The ability to read opens up the world to a child, allowing them to experience different places, cultures, and people. With strong themes such as friendship, grief, belonging, and family, books can help a child realize they aren’t alone. Every child should have the opportunity to learn to read with easy access to books. Let’s make literacy a priority in our communities today.

What was your favorite childhood book? 

Twenty-one Truths About Love

Twenty-one Truths About Love

By Matthew Dicks

3.5 / 5 ⭐

Photo taken with Focos
Photo by Subakk.bookstuff

This book caught my attention when I discovered it was written entirely in the form of lists. At first I thought – so how does that make a story? I just didn’t see how a book full of lists would allow for an engaging and fulfilling read. But when I entered into Daniel Mayrock’s world and his compulsion for making lists about anything and everything, I was pleasantly surprised.

Through lists such as:

  • Shopping List
  • Texts from Jill
  • 5 Problems with lying
  • Facts about marriage
  • Proof I’m stupid
  • Ways to keep Jill from getting pregnant
  • Reasons I opened a bookstore
  • 15 Truths about Peter
  • Dinner with Mom

I learned all about Dan, his marriage and all his insecurities.

Dan is a teacher but quits the security of his job to open a bookstore called A New Chapter. Things aren’t going so well for Dan. Now he stresses over finances, and he still competes with Jill’s first husband, Peter, who is dead. Jill wants to get pregnant, but Dan is worried. See, his dad wasn’t around for him so what kind of father will he be? And he hasn’t told Jill about their financial woes. 

Even though Dan is insecure and doesn’t always make the best decisions, he will do just about anything for the family he loves. But first he must make a list of pros and cons.

Honestly, this isn’t the type of format I would choose to read, but it did work. Some of his lists were just silly, like “places I urinated today,” but others truly made me LOL. As the story unfolded, I was utterly amazed at how invested I was. I needed to know how this turned out. Would Jill and the baby be okay? Is Dan going to pull off his crazy idea to bring in some money?

And for me the best part was the lists of books. Dan owns a bookstore and he loves books. Therefore, he makes lists about books to read, what not to read, and things said by bookish people. One of my favorite comments was: “It’s hard to hate a person with a book in their hand.”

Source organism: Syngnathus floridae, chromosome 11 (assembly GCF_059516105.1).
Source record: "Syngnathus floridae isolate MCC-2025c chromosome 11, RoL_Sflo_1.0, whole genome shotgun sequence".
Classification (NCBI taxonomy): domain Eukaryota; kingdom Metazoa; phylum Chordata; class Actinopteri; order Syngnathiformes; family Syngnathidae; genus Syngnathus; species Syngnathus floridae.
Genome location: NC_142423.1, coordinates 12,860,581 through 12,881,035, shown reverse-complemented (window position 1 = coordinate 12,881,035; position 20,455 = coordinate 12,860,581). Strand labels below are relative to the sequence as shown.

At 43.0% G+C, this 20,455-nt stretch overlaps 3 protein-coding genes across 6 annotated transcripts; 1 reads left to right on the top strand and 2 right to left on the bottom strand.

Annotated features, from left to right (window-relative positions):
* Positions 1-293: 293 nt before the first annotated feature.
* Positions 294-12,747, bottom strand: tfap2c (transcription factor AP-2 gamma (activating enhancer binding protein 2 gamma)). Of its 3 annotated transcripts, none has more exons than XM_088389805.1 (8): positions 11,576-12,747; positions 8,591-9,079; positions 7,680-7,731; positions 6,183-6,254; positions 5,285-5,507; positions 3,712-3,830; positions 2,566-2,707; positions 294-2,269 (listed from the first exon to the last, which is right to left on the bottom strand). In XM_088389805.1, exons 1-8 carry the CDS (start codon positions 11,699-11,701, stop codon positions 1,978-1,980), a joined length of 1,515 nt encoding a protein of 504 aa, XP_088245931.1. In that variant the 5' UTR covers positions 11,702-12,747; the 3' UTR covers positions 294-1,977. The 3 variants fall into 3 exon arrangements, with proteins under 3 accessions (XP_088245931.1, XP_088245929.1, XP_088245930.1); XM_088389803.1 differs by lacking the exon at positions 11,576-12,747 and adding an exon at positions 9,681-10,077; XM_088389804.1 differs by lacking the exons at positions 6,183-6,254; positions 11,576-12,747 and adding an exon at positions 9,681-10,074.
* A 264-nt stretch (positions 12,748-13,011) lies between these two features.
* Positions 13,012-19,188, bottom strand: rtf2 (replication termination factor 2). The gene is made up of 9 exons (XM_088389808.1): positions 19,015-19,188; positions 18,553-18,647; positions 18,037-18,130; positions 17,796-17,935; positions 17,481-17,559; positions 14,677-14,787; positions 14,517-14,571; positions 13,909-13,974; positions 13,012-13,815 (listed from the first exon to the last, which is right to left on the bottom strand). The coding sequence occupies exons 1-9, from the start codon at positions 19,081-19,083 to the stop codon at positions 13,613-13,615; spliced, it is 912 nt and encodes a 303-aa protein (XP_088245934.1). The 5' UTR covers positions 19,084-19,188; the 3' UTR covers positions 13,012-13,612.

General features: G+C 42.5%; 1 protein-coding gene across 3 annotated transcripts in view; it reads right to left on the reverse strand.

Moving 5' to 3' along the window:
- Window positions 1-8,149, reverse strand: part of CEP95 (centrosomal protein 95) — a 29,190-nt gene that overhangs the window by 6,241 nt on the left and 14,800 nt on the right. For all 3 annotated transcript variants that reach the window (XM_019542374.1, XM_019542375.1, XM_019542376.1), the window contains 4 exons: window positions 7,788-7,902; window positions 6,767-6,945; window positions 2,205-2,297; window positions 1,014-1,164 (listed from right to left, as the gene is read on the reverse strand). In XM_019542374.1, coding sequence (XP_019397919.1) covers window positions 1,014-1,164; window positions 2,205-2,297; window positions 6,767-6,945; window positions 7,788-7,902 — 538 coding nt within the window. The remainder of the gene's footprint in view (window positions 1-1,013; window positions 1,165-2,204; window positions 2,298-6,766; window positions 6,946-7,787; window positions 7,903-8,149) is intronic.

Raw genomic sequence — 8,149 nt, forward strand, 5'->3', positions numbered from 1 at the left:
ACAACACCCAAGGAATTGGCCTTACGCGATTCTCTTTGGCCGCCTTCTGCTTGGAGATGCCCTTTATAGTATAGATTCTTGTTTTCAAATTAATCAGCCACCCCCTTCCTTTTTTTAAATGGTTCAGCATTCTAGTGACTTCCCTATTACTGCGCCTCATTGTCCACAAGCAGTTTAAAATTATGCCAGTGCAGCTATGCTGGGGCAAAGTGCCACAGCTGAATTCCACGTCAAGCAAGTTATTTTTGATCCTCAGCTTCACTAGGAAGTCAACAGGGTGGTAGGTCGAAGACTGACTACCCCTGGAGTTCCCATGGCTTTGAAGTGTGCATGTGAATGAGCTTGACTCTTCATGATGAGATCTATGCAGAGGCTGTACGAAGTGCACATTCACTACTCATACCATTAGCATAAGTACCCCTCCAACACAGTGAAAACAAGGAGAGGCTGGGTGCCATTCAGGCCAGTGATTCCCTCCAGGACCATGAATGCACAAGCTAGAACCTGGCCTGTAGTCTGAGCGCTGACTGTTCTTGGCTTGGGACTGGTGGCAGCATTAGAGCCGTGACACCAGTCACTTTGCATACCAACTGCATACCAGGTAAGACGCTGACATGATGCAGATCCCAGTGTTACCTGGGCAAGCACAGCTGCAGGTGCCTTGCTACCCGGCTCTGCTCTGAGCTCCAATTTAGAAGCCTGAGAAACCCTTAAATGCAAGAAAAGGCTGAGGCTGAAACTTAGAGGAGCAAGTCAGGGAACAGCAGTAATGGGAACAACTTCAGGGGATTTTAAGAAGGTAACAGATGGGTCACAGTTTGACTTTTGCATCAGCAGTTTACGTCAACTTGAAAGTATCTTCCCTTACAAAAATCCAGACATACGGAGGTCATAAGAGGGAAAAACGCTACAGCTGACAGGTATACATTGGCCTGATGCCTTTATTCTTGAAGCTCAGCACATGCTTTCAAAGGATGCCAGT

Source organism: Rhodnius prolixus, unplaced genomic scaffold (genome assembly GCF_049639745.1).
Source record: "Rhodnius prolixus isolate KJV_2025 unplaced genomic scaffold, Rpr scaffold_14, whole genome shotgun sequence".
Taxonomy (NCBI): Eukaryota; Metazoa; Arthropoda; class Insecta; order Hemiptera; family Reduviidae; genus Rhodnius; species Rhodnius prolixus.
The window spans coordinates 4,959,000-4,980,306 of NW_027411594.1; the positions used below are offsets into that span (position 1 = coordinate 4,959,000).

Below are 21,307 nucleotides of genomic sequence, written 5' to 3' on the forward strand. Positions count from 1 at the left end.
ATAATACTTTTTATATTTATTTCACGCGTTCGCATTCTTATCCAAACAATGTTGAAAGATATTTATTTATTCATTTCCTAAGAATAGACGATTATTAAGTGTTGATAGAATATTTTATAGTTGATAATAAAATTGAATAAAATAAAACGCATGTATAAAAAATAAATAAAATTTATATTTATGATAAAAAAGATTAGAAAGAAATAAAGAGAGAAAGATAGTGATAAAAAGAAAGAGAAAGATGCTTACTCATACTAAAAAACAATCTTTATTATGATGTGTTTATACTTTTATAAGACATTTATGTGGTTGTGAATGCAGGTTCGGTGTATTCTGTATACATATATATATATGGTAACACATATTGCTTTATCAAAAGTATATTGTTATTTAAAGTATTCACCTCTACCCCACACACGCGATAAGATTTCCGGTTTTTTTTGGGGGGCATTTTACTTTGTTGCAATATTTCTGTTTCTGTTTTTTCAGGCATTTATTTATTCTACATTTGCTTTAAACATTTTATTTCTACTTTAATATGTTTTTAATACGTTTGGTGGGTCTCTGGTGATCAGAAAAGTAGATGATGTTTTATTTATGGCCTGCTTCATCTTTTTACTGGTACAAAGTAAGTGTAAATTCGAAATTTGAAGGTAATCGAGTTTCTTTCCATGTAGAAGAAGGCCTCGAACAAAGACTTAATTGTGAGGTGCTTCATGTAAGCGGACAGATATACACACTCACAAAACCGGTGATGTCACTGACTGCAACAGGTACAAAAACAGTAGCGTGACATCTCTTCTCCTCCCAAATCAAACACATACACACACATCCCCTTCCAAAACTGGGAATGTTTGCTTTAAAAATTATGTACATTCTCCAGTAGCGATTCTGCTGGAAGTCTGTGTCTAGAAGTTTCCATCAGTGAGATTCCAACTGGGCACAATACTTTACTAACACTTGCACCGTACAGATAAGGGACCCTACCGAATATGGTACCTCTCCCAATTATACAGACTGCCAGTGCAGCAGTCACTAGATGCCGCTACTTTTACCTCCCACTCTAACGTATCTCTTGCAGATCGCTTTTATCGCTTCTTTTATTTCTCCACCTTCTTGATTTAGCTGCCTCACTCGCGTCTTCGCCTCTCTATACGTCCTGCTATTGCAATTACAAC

Thank you to @netgalley and @stmartinspress for this ARC for review.

Publish Date: 11/19/19

A Stack of Books is a Thing of Beauty

A Stack of Books is a Thing of Beauty

I love a big stack of books. It means I have plenty of reading to do. But thanks to the popularity of Bookstagramming, a stack of books has become a thing of beauty – an aesthetic. You can find book challenges such as the #ombrestack, #bumblebeestack, #stackblackandwhite, and many more.

Books have long graced people’s homes on their shelves and coffee tables. Classic books with gold inlay swirled upon their covers were used as decorations, making one appear well-read. The old family Bible may have been displayed with its grand illuminated letters, (dusting required occasionally).

I’m not usually one that likes piles of things around the house – clean freak here. That being said, a pile or stack of books is beautiful. I love full bookshelves, books on nightstands, books in the bathroom, in fact, there is a book in every room of my house.

I struggle getting rid of my books after I have read them. Will I read them again? Maybe. But I like having them around. Does that make me a book hoarder? That’s a whole different blog post for another time. Ok, back to the subject at hand. Another thing I love about this book stack challenge phenomena is that it gives a big tip of the hat to book cover design. When I was going through my books for my #stackblackandwhite challenge, it made me stop and give thought as to why the designer, publisher, and author chose this color for the cover. As a writer, I want to have an appreciation for the book and the writing process as a whole. I found I get more out of the story, as well.

I’d love to hear and see how you display your books. Have they become part of the decor of your home? Do you have stacks and piles of books surrounding you? And have you found you like to pile them in certain themes and color schemes?

Photo taken with Focos
Photo by Subakka.bookstuff


One word can change the course of history or maybe a single life. With words, we can choose to speak of peace and build others up, or with the same letters simply strung together differently we tear each other down and teach of hate.
Our stories are our own – no one can take them from us, but our experiences are meant to reach beyond ourselves – to touch another life.

I believe every book is a conversation waiting to happen. I want to offer insights, and start a discussion with those who love the written word.